Synchronizing and backing up our instrument data

Date: 2022-08-14

By: Mike Aubrey

This month we got the last of our major instruments in place with the arrivals of the UV-vis-NIR and FT-IR. This brings our in-house instrument count to six. To keep this data organized, accessible, and secure we developing a data management plan.

What we want from our data backup plan

Redundancy: Most importantly we want to store all instrument data collected in triplicate (1) the source file saved by the instrument, (2) a group accessible cloud copy, and (3) an archived copy with limited access and permanent storage of outdated/deleted files.

Stability: We want to use only very well established technologies known for their reliability and widespread adoption. We don’t have the resources to have someone tinkering with data backups all the time. Once in place we need to to rely on this without user intervention for long periods of time.

Accessibility: All data collected in the lab should be accessible to lab members from their own computers. Syncing and transferring files should be trivial. The barrier to including and documenting data in a lab notebook is as close to zero as possible.

Our solution

Instrument computers
Synology Backup
Student 1
Student 2
Student 3
Local Box Drive
Local Box Drive
Bio-Logic SP200
Local Box Drive
Bio-Logic VSP3e
Local Box Drive
Local Box Drive
Group Box Account
Remote NAS

We set up rsync on each instrument to locally synchronize our instrument’s default save folder with an exact copy in the local Box Drive folder. Rsync has been a standard file synchronization tool for decades, is free, and continues to be used at large scale. While rsync is native to Linux and biult into Mac OS, it requires an emulator to run on Windows. We already use git bash in the lab and so we just installed rsync to run within git bash. Other options are available. Windows Subsystem for Linux (WSL) or Cygwin would also work. Here is a walk through for installing rsync in git bash.

Our standard rsync configuration is given below. The important options are -a for preserving file metadata from the source and --delete which ensures the destination’s file structure is an exact replica of the source. All files added or changed to the destination folder by users are deleted at sync. The other options pertain to generating a change log of each sync event.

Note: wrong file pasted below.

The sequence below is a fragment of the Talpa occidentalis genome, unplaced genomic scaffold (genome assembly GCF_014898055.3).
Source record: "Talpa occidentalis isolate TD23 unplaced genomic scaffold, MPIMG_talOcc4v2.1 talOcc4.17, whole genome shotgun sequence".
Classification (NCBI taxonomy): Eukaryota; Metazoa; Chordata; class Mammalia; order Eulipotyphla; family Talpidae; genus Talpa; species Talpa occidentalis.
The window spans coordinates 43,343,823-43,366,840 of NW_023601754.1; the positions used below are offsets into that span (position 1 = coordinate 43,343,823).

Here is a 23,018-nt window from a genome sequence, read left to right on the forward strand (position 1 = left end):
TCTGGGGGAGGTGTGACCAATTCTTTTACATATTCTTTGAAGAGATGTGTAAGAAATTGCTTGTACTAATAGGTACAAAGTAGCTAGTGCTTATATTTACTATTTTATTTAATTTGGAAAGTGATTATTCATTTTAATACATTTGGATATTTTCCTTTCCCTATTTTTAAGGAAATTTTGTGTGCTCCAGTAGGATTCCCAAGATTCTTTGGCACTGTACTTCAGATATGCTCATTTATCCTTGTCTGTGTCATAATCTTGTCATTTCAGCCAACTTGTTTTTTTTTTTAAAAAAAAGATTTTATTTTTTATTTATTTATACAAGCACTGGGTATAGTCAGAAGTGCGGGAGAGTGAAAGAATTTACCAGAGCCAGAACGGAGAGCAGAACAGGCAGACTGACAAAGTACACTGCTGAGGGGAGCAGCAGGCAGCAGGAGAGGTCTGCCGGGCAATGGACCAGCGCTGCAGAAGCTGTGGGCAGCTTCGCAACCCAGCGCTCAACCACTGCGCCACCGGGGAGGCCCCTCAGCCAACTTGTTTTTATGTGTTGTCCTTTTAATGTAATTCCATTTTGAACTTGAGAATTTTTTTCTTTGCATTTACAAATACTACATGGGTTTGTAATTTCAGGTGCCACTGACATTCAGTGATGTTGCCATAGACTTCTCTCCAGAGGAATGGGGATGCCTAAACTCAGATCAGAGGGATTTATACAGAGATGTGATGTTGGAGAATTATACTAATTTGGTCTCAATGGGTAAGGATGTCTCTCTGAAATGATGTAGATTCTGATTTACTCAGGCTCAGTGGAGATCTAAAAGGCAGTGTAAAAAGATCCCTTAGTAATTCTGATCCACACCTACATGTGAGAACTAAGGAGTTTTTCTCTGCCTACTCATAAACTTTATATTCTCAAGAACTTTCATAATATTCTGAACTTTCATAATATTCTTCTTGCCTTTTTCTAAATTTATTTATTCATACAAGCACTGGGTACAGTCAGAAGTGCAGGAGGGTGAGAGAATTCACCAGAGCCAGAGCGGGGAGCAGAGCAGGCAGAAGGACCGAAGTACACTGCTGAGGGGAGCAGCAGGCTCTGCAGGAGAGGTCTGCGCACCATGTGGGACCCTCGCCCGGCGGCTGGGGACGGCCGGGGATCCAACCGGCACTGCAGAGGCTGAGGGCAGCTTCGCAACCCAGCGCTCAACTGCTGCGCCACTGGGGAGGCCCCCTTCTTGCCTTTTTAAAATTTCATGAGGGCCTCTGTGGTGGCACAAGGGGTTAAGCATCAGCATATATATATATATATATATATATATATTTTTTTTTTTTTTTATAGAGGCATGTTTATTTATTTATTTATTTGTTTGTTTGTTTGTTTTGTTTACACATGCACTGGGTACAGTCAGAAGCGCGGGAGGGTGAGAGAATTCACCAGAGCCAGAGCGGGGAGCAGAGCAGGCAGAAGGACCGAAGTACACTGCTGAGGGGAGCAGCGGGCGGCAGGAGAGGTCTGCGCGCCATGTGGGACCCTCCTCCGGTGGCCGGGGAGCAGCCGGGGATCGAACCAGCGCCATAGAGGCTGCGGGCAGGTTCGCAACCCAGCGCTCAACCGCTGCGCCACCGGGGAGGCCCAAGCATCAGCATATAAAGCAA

rsync -raP path/to/source path/to/dest \ 
--delete \

Automatic backups

After setting up rsync we create a desktop shortcut that will run rsync when clicked. Computers are also scheduled to run the rsync script every day at midnight using Windows task scheduler.

University Box account

UT Austin has “unlimited” cloud storage with Box. We just needed to set up a group Box account. All group computers are logged into this account and the group data folder is shared with the personal university Box accounts of all group members.

A side benefit is that we’ve essentially eliminated the need for USB data transfers and all data is available on group member computers instantly. We don’t have a good solution for dealing with all the user facilities around campus other than relying on individuals to immediately upload experimental data to Box before accessing it on their personal computers. In the lab, group members copy data from box drive into their notebooks in the normal course of documenting experiments. Our lab notebooks are version controlled and managed using Gitlab.

Archival copy

Group members typically access all of their instrument data via Box. Essentially everyone in the group has read and write access to shared box files. These open access rights come with the risk of someone accidentally deleting or overwriting important files. For this reason we also have network attached storage system that archives every file that appears in the group Box account. We set this up in collaboration with our IT department which had already deployed similar solutions elsewhere on campus. However this was all done using basic settings available on the Synology drive and Box.

Better resources for data management in research

While we do give our best effort in maintaining good data management practices our current practices are certainly limited by our scale, resources, and experience. Best practices are better documented elsewhere. The Turing Way is one of the best practical guides I’ve found for implementing procedures for reproducible research and the management of digital data.